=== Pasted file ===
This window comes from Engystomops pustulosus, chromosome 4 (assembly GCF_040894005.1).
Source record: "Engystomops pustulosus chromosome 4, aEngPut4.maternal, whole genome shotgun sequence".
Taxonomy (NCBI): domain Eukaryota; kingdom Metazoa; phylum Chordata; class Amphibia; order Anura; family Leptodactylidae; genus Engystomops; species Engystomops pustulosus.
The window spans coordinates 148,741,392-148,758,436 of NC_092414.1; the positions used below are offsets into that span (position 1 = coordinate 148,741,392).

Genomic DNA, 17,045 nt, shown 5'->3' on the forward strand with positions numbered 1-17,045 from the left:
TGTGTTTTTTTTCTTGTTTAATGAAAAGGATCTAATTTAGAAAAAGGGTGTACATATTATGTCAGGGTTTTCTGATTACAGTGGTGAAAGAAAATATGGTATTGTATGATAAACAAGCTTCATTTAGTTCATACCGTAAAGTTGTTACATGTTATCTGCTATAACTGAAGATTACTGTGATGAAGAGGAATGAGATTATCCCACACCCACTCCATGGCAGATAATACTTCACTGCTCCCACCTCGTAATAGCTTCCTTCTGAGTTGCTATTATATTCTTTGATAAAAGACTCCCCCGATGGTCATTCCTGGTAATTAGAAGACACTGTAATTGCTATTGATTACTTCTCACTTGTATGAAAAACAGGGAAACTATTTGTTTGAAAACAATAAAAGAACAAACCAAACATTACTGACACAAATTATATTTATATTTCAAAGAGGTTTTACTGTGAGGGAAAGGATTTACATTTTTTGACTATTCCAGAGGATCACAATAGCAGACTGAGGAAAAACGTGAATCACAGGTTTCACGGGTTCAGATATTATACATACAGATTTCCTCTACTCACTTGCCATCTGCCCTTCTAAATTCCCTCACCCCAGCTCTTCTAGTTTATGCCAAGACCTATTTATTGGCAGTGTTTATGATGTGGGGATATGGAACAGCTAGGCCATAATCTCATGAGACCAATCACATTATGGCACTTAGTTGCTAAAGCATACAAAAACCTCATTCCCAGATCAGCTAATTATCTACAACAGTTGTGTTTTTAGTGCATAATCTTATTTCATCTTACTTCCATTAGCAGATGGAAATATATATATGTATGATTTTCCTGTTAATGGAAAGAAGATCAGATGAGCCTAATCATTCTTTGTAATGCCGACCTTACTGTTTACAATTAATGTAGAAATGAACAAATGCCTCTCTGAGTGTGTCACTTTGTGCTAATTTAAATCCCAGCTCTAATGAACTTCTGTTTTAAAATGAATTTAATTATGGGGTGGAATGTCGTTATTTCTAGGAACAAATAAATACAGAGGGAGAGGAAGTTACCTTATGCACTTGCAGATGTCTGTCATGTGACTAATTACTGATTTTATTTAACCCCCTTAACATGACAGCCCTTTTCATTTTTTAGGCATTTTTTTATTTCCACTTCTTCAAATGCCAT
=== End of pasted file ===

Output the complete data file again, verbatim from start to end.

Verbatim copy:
This window comes from Engystomops pustulosus, chromosome 4 (assembly GCF_040894005.1).
Source record: "Engystomops pustulosus chromosome 4, aEngPut4.maternal, whole genome shotgun sequence".
Taxonomy (NCBI): domain Eukaryota; kingdom Metazoa; phylum Chordata; class Amphibia; order Anura; family Leptodactylidae; genus Engystomops; species Engystomops pustulosus.
The window spans coordinates 148,741,392-148,758,436 of NC_092414.1; the positions used below are offsets into that span (position 1 = coordinate 148,741,392).

Genomic DNA, 17,045 nt, shown 5'->3' on the forward strand with positions numbered 1-17,045 from the left:
TGTGTTTTTTTTCTTGTTTAATGAAAAGGATCTAATTTAGAAAAAGGGTGTACATATTATGTCAGGGTTTTCTGATTACAGTGGTGAAAGAAAATATGGTATTGTATGATAAACAAGCTTCATTTAGTTCATACCGTAAAGTTGTTACATGTTATCTGCTATAACTGAAGATTACTGTGATGAAGAGGAATGAGATTATCCCACACCCACTCCATGGCAGATAATACTTCACTGCTCCCACCTCGTAATAGCTTCCTTCTGAGTTGCTATTATATTCTTTGATAAAAGACTCCCCCGATGGTCATTCCTGGTAATTAGAAGACACTGTAATTGCTATTGATTACTTCTCACTTGTATGAAAAACAGGGAAACTATTTGTTTGAAAACAATAAAAGAACAAACCAAACATTACTGACACAAATTATATTTATATTTCAAAGAGGTTTTACTGTGAGGGAAAGGATTTACATTTTTTGACTATTCCAGAGGATCACAATAGCAGACTGAGGAAAAACGTGAATCACAGGTTTCACGGGTTCAGATATTATACATACAGATTTCCTCTACTCACTTGCCATCTGCCCTTCTAAATTCCCTCACCCCAGCTCTTCTAGTTTATGCCAAGACCTATTTATTGGCAGTGTTTATGATGTGGGGATATGGAACAGCTAGGCCATAATCTCATGAGACCAATCACATTATGGCACTTAGTTGCTAAAGCATACAAAAACCTCATTCCCAGATCAGCTAATTATCTACAACAGTTGTGTTTTTAGTGCATAATCTTATTTCATCTTACTTCCATTAGCAGATGGAAATATATATATGTATGATTTTCCTGTTAATGGAAAGAAGATCAGATGAGCCTAATCATTCTTTGTAATGCCGACCTTACTGTTTACAATTAATGTAGAAATGAACAAATGCCTCTCTGAGTGTGTCACTTTGTGCTAATTTAAATCCCAGCTCTAATGAACTTCTGTTTTAAAATGAATTTAATTATGGGGTGGAATGTCGTTATTTCTAGGAACAAATAAATACAGAGGGAGAGGAAGTTACCTTATGCACTTGCAGATGTCTGTCATGTGACTAATTACTGATTTTATTTAACCCCCTTAACATGACAGCCCTTTTCATTTTTTAGGCATTTTTTTATTTCCACTTCTTCAAATGCCAT